As the above diagram illustrates, the VMware stack not only sits next to the AWS services, but is tightly integrated with these services. This introduces a new way of thinking about how to design and leverage AWS services with your VMware SDDC. Some integrations our customers are using include:
These are only a few of the integrations we've seen. There are many different services that can be integrated into your environment.
In addition to sitting within the AWS Infrastructure, there is an Elastic Network Interface (ENI) connecting VMware Cloud on AWS and the customer's Virtual Private Cloud (VPC), providing a high-bandwidth, low latency connection between the VPC and the SDDC. This is where the traffic flows between the two technologies (VMware and AWS). There are no EGRESS charges across the ENI within the same Availability Zone and there are firewalls on both ends of this connection for security purposes.
Think of the connectivity between AWS and VMware like a road between each location, each side with a security gate.
From the VMware side (see image below), the ENI comes into the SDDC at the Compute Gateway (NSX Edge). This means, on this end of the technology we allow and disallow traffic from the ENI with NSX Firewall rules. By default, no ENI traffic can enter the SDDC. Think of this as a security gate blocking traffic to and from AWS Services on the ENI until the rules are modified.
On the AWS Services side (see image below), Security Groups are utilized. For those who are not familiar with Security Groups, they act as a virtual firewall for different services (VPC’s, Databases, EC2 Instances, etc). This should be configured to deny traffic to and from the VMware SDDC unless otherwise configured.
Now that the security-side of the interconnectivity between VMware Cloud on AWS and AWS services has been covered, let’s walk through what it looks like if we do it right now.
After logging into the VMware Cloud console, click on the ‘Network’ tab. Youu will see a diagram of the VMware Cloud on AWS networking. Scrolling down below the diagram, you can configure the firewall for the Compute Gateway, which is where all the customer workloads are found.
As you can see here, we can configure settings for the Management and Compute gateways. The majority of customer rules will be in the Compute Gateway.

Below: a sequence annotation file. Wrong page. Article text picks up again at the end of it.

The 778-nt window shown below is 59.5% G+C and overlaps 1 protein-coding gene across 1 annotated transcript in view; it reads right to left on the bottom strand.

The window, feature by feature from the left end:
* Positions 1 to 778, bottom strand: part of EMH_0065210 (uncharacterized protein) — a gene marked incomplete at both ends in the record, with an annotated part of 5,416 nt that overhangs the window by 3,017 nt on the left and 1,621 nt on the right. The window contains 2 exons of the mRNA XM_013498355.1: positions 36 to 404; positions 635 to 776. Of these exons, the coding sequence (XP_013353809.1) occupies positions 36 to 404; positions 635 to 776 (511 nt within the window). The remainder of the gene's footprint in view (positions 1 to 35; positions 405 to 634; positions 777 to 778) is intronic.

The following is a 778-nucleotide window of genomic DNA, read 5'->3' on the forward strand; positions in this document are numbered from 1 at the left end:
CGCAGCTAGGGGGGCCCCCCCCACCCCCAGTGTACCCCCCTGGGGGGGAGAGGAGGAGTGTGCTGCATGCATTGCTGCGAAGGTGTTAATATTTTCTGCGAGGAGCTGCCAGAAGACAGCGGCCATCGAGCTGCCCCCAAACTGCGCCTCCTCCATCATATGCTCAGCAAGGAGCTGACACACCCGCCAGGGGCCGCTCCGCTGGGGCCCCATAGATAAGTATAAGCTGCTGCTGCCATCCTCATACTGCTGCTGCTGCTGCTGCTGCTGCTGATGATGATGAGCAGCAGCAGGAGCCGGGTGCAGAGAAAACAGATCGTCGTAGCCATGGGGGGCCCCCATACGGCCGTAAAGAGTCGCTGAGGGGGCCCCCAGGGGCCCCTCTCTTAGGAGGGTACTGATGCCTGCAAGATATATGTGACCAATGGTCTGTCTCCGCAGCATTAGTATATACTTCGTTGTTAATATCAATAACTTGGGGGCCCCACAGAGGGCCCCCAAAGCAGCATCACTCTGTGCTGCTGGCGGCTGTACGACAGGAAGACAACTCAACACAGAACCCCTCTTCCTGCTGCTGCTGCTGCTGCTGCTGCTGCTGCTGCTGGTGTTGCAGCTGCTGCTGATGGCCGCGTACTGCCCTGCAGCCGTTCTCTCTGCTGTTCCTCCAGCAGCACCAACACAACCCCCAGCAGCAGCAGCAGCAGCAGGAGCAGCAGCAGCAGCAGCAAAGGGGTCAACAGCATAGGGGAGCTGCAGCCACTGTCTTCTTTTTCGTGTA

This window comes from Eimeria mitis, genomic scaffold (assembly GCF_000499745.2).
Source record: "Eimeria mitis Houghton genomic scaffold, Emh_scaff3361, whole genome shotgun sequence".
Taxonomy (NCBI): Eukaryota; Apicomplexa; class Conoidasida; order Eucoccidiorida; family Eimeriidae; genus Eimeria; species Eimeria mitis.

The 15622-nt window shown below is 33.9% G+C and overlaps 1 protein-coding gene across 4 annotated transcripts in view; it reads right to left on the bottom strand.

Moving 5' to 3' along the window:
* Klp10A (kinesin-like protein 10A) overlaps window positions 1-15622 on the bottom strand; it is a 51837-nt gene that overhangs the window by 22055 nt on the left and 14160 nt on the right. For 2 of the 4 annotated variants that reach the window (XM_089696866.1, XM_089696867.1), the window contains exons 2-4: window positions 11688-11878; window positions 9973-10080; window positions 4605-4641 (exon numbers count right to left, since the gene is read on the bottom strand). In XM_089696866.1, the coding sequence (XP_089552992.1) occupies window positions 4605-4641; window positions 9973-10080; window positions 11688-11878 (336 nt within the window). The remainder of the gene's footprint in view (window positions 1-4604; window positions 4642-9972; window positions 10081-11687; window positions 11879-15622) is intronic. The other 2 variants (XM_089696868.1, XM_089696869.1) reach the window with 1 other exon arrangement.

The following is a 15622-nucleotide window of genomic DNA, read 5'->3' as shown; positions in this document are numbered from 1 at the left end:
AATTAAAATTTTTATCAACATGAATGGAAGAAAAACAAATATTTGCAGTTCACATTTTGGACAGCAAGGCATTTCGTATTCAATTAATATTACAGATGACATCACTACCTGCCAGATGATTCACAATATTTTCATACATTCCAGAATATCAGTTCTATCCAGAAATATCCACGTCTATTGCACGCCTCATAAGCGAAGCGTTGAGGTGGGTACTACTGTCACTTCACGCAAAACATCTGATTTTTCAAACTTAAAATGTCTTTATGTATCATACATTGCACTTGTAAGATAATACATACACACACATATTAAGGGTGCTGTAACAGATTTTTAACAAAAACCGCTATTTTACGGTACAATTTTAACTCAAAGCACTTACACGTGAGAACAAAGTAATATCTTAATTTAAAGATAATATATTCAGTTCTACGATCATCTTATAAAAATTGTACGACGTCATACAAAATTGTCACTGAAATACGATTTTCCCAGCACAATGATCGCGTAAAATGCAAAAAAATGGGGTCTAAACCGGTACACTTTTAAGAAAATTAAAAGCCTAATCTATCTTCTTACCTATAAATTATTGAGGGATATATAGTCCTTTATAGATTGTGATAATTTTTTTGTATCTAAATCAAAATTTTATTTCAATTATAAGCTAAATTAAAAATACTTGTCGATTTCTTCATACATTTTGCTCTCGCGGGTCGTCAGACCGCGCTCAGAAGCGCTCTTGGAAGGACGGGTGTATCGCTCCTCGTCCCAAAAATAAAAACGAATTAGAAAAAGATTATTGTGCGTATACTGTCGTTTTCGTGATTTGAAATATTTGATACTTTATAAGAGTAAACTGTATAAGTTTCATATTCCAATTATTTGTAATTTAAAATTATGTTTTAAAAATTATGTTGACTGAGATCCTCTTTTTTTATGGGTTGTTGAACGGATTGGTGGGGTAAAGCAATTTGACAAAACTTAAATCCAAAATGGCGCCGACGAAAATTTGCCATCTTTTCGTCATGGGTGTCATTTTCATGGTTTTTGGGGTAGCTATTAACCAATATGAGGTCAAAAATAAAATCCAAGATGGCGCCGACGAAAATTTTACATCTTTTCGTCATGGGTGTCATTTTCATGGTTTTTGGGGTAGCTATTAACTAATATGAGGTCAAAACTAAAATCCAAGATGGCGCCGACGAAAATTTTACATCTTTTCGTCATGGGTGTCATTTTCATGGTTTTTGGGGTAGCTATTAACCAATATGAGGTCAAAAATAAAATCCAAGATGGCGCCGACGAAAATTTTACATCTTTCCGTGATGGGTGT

When adding the inbound and outbound firewall rules for the ENI, instead of inputting a specific IP, range, or CIDR, click the drop-down option ‘All Connected Amazon VPC’. This allows the firewall to manage ENI traffic whereas the other options will configure the firewall for traffic going in and out of the Internet Gateway.
Add the destination IP range of my logical networks which are all 192.168.x.x so the destination address to cover all my networks would be 192.168.0.0/16. The type of traffic can also be selected. In this case, all types of traffic passed over the ENI between the SDDC and AWS services so we will go ahead and select ‘All Traffic’.
From here, do the same thing for the outbound traffic to the AWS services. The only difference between these two rules are swapping the Source and Destination.
The rules now appear in the UI and can be verified that they both are set to ‘Allow’
Now that the SDDC side has been configured. the same rules need to do be configured in the AWS Security Groups.
If you are not familiar with AWS, the Security Groups are found under VPC > Security.
Select your Security Group and head to the ‘Inbound Rules’. Here you will add rules not only for the AWS connectivity through the Internet Gateway, but for traffic coming from the SDDC as well.
Once all the ports needed are configured, you can save the rules.
Summary of the default outbound rules.